We arrived to find Bevin's wife, Amy and a group of other ladies crammed into the kitchen, methodically going through cupboards and shelves.  Now we could see why they needed the extra help, this was going to be no small task!  Seeing as Keith was going to be moving into the retirement home, there was no way he was going to be able to take everything with him; not even a fraction of it.  We had to sort everything into boxes, bags and piles.  One pile for the local foodbank, another for the Hospice charity shop, another for Keith to take with him, and one more for rubbish.  As a 90-year-old former accountant, it was no surprise that Keith lived a very 'waste not, want not' lifestyle. Everything was recycled, and put away to be used again.  Nothing was ever thrown away, from spare milk bottle tops to food items and he had meticulously continued to buy the same items he had always bought, regardless of whether he needed them or not.  If there was ever a zombie apocalypse, Keith should have technically been able to live off his stockpile for years!  The problem was, all the time he kept saving what he had and buying more, he hadn't been USING any of it.  As a result, we had to throw away hundreds and hundreds of dollars worth of expired food, dating as far back as 2001!  It felt criminal to dispose of so much, but there was nothing else we could do.  Rather than 'waste not, want not', he still wanted for nothing, but so much had been wasted.  On the positive side, none of us were ever going to need to buy cling wrap or ziplock bags ever again, we found enough rolls and bundles to supply the whole town!

'I never thought last time we met that next time I saw you, you'd be standing in my kitchen!' Keith smiled, as he came in to find Gareth and I had joined the cleaning crew.  'I tell you what Keith, we'd have a heck of a job fitting all this into a camper van!' I laughed.  The food wasn't the hardest part, however.  Because literally nothing was ever thrown away, we had no way of knowing what was important and what was just clutter.  Being very aware that Keith and his wife had lost a daughter, we were terrified of throwing out or giving away anything which was important or sentimental.  But we were also aware that he could take precious little with him to his new place.  Years and years of memories were in that house, souvenirs, awards and mementos of a long life lived, three children raised and more grandchildren.  And we had no idea what to do with it all.  My heart really went out to Keith as he sat there in his lounge chair, watching the whirlwind of activity all around him as we went through all his possessions, deciding what was fit to keep and what had to go.  He had been around the house with his son the day before, picking out the things which were absolutely not to be left behind, but even so, it must have felt incredibly overwhelming and out of his control to have everyone going through his possessions like that.

By the time we finished clearing the kitchen, there were rubbish bags piled up in the drive, waiting to go to the dump, boxes and boxes being taken to the hospice shop and still more boxes to go to the foodbank.  From one room!  And just three medium sized boxes put aside from it all for Keith.  I wondered how much more of it he would take with him if he could.  'You wouldn't want to go doing this every day, would you!' I grinned at Keith as I grabbed another box.  'Never again!  This is my last move', he smiled - and I realised that it really would be.  No new adventure to look forward to, not like my mum when she had to sort out her belongings to emigrate from the UK to NZ after my dad died.  Not like us when we had to downsize all our possessions from a house into a van to go travelling.  It was indeed the last move, and I realised sadly that just like the old saying goes, you can't take it with you.  But I realised something else too, as I spotted the glass coffee table covered with medals, that here was a man who had lived a very long, full and rewarding life.  That was nothing to be sad about.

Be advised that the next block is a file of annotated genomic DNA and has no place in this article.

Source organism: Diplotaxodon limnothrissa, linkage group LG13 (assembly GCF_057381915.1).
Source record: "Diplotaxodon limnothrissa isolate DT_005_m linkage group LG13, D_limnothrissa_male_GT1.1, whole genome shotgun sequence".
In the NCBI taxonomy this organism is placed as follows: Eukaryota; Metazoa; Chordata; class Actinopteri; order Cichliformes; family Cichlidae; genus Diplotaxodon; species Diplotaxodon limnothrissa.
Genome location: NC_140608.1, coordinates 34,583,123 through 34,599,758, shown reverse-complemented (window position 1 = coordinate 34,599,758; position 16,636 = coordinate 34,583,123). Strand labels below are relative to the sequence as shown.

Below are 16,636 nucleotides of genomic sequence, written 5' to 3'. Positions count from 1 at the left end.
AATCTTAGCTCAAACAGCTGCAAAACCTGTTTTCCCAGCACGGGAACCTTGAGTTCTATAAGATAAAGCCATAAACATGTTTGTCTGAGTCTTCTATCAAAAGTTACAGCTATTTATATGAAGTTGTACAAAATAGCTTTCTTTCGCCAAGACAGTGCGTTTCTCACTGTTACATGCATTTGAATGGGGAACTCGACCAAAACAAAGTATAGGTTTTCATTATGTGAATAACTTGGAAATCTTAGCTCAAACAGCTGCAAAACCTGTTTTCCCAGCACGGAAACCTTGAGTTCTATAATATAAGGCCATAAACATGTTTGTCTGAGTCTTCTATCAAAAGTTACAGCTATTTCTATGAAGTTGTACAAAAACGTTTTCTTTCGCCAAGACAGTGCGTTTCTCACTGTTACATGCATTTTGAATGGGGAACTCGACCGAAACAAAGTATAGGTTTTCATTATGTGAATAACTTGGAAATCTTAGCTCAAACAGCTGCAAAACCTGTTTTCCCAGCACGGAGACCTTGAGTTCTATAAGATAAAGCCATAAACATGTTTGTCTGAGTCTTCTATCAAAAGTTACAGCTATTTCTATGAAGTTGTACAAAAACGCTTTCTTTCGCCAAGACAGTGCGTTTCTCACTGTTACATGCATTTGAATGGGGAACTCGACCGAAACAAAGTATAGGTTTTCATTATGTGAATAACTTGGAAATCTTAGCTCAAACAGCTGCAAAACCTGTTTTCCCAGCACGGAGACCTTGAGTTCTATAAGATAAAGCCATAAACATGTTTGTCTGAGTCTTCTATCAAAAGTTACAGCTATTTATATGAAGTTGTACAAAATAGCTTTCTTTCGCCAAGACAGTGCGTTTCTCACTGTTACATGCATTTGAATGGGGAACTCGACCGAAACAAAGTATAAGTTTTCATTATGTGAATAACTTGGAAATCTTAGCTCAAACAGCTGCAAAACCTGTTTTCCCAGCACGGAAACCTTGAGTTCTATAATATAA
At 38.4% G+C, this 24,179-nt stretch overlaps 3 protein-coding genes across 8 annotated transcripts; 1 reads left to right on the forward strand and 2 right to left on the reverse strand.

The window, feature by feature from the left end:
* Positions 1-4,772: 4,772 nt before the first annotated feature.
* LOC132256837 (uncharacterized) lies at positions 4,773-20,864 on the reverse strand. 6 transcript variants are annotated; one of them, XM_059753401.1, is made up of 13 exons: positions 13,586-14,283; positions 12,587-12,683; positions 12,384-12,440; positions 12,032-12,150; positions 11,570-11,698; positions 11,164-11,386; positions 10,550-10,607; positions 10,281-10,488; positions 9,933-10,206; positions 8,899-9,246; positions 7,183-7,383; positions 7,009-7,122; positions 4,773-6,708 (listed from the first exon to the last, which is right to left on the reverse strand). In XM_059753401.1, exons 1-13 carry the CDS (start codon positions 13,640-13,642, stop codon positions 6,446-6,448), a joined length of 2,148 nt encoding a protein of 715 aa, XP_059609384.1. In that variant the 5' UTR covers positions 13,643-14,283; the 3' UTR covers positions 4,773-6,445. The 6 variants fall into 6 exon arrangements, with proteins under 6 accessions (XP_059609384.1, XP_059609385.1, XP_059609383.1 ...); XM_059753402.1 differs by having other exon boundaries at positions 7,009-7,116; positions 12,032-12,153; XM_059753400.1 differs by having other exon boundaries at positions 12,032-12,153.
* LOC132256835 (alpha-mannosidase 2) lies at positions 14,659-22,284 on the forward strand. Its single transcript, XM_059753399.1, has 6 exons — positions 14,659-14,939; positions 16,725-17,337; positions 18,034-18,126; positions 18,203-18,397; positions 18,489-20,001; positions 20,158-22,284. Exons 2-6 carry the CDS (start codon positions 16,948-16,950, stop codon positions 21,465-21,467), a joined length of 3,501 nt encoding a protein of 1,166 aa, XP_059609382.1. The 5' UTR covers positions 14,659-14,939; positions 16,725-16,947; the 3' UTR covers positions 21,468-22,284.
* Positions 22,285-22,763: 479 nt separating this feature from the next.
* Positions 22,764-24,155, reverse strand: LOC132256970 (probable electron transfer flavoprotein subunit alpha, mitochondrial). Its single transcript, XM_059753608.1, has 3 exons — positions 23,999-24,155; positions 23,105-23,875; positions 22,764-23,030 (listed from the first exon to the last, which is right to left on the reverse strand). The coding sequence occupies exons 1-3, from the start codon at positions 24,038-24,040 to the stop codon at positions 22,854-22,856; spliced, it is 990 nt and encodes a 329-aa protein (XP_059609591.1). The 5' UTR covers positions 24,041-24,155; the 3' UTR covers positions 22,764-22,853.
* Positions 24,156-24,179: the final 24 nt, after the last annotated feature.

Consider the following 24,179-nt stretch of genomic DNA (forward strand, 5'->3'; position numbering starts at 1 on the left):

Yesterday also made me realise something else.  We are never, ever going to have to do that living in a van!  Just like we said in our recent video, your priorities, your ideals of what is important completely change when you live with so little.  You know the old question 'if your house was on fire, what would you save?' Perhaps it's worth thinking about it another way.  If you had to move all the years of your life into a retirement home; a tiny, one-room unit, what would you - or rather, what COULD you - take with you?  If there's one thing I learned from yesterday, it's this: If you don't hold on to it all, you don't have to say goodbye to it all.

One of the few precious things we'll have in our van now :-)

It will be sad not to see Keith around the campground any more; his little dog went to its new home a couple of days ago.  But I like to think we will go and visit him in his new digs once he's settled in.  And thanks to him, I have a lovely and much-needed salad bowl!  I've been on the lookout for one for ages and now I have a beautiful pottery one to remember him by.  I have a feeling it will get used an awful lot more now than it ever did before!